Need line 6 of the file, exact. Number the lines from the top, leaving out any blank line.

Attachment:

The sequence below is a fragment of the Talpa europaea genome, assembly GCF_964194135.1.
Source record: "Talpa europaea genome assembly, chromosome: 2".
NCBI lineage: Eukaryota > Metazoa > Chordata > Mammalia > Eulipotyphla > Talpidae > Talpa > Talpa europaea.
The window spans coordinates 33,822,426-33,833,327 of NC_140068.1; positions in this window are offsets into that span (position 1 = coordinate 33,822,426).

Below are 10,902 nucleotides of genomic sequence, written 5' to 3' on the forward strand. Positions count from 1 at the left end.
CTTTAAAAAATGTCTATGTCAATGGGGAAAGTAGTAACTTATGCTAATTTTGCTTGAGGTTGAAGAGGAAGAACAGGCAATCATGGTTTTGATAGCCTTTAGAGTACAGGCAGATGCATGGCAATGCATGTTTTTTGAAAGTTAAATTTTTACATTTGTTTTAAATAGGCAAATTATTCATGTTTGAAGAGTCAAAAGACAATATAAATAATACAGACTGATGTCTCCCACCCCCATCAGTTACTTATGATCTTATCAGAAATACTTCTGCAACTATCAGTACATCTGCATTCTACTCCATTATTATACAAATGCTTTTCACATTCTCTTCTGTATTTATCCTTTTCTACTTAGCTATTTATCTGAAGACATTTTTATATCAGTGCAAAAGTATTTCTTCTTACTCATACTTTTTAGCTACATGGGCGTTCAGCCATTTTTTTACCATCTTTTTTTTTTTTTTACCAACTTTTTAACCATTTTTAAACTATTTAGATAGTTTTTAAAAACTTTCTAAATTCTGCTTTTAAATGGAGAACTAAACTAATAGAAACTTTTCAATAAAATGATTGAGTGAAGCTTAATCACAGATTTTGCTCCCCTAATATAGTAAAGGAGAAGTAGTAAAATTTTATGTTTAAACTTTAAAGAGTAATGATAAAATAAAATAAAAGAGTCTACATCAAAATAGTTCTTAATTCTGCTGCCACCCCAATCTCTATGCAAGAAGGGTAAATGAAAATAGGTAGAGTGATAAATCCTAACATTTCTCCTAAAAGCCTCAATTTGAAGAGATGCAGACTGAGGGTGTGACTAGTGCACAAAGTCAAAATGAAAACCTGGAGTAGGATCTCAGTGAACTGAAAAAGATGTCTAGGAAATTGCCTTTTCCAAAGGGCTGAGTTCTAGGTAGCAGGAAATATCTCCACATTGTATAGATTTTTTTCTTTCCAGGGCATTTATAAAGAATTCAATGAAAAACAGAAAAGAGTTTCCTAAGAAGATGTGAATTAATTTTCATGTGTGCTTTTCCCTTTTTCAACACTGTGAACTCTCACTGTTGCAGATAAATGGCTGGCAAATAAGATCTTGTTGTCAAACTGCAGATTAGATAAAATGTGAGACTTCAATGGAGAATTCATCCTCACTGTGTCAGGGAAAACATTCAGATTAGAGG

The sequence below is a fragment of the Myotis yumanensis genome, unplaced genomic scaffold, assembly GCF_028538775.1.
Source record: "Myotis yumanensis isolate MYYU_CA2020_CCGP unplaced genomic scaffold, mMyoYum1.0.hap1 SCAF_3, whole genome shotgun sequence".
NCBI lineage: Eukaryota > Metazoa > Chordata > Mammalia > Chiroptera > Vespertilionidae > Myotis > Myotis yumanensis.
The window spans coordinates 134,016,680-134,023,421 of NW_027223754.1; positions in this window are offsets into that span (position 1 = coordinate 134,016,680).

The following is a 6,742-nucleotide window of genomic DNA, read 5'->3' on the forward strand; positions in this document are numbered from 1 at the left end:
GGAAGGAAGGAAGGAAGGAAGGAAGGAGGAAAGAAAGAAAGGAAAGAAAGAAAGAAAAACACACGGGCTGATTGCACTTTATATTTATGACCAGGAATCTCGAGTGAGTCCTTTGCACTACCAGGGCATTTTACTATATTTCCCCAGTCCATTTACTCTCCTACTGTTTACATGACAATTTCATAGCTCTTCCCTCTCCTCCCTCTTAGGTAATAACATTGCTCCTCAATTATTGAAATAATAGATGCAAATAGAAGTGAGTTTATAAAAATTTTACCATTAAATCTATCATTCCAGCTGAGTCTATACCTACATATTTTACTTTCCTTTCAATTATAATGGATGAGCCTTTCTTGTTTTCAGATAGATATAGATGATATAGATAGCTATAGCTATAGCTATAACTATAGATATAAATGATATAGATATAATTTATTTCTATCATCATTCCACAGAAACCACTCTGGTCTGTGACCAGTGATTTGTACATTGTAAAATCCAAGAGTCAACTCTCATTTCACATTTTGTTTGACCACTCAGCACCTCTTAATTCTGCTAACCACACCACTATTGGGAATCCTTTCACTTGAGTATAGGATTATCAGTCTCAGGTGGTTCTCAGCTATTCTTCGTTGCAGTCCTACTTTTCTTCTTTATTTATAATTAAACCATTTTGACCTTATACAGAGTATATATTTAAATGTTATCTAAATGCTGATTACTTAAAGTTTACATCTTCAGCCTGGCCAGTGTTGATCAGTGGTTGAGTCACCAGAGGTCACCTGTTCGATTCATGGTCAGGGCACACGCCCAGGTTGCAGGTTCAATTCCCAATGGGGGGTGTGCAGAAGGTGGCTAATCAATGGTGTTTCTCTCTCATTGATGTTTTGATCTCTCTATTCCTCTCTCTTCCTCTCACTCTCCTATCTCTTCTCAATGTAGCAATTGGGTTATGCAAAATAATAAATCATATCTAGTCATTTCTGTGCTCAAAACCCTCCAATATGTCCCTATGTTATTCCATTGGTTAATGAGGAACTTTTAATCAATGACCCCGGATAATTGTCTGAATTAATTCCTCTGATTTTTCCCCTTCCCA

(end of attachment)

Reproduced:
CTTTAAAAAATGTCTATGTCAATGGGGAAAGTAGTAACTTATGCTAATTTTGCTTGAGGTTGAAGAGGAAGAACAGGCAATCATGGTTTTGATAGCCTTTAGAGTACAGGCAGATGCATGGCAATGCATGTTTTTTGAAAGTTAAATTTTTACATTTGTTTTAAATAGGCAAATTATTCATGTTTGAAGAGTCAAAAGACAATATAAATAATACAGACTGATGTCTCCCACCCCCATCAGTTACTTATGATCTTATCAGAAATACTTCTGCAACTATCAGTACATCTGCATTCTACTCCATTATTATACAAATGCTTTTCACATTCTCTTCTGTATTTATCCTTTTCTACTTAGCTATTTATCTGAAGACATTTTTATATCAGTGCAAAAGTATTTCTTCTTACTCATACTTTTTAGCTACATGGGCGTTCAGCCATTTTTTTACCATCTTTTTTTTTTTTTTACCAACTTTTTAACCATTTTTAAACTATTTAGATAGTTTTTAAAAACTTTCTAAATTCTGCTTTTAAATGGAGAACTAAACTAATAGAAACTTTTCAATAAAATGATTGAGTGAAGCTTAATCACAGATTTTGCTCCCCTAATATAGTAAAGGAGAAGTAGTAAAATTTTATGTTTAAACTTTAAAGAGTAATGATAAAATAAAATAAAAGAGTCTACATCAAAATAGTTCTTAATTCTGCTGCCACCCCAATCTCTATGCAAGAAGGGTAAATGAAAATAGGTAGAGTGATAAATCCTAACATTTCTCCTAAAAGCCTCAATTTGAAGAGATGCAGACTGAGGGTGTGACTAGTGCACAAAGTCAAAATGAAAACCTGGAGTAGGATCTCAGTGAACTGAAAAAGATGTCTAGGAAATTGCCTTTTCCAAAGGGCTGAGTTCTAGGTAGCAGGAAATATCTCCACATTGTATAGATTTTTTTCTTTCCAGGGCATTTATAAAGAATTCAATGAAAAACAGAAAAGAGTTTCCTAAGAAGATGTGAATTAATTTTCATGTGTGCTTTTCCCTTTTTCAACACTGTGAACTCTCACTGTTGCAGATAAATGGCTGGCAAATAAGATCTTGTTGTCAAACTGCAGATTAGATAAAATGTGAGACTTCAATGGAGAATTCATCCTCACTGTGTCAGGGAAAACATTCAGATTAGAGG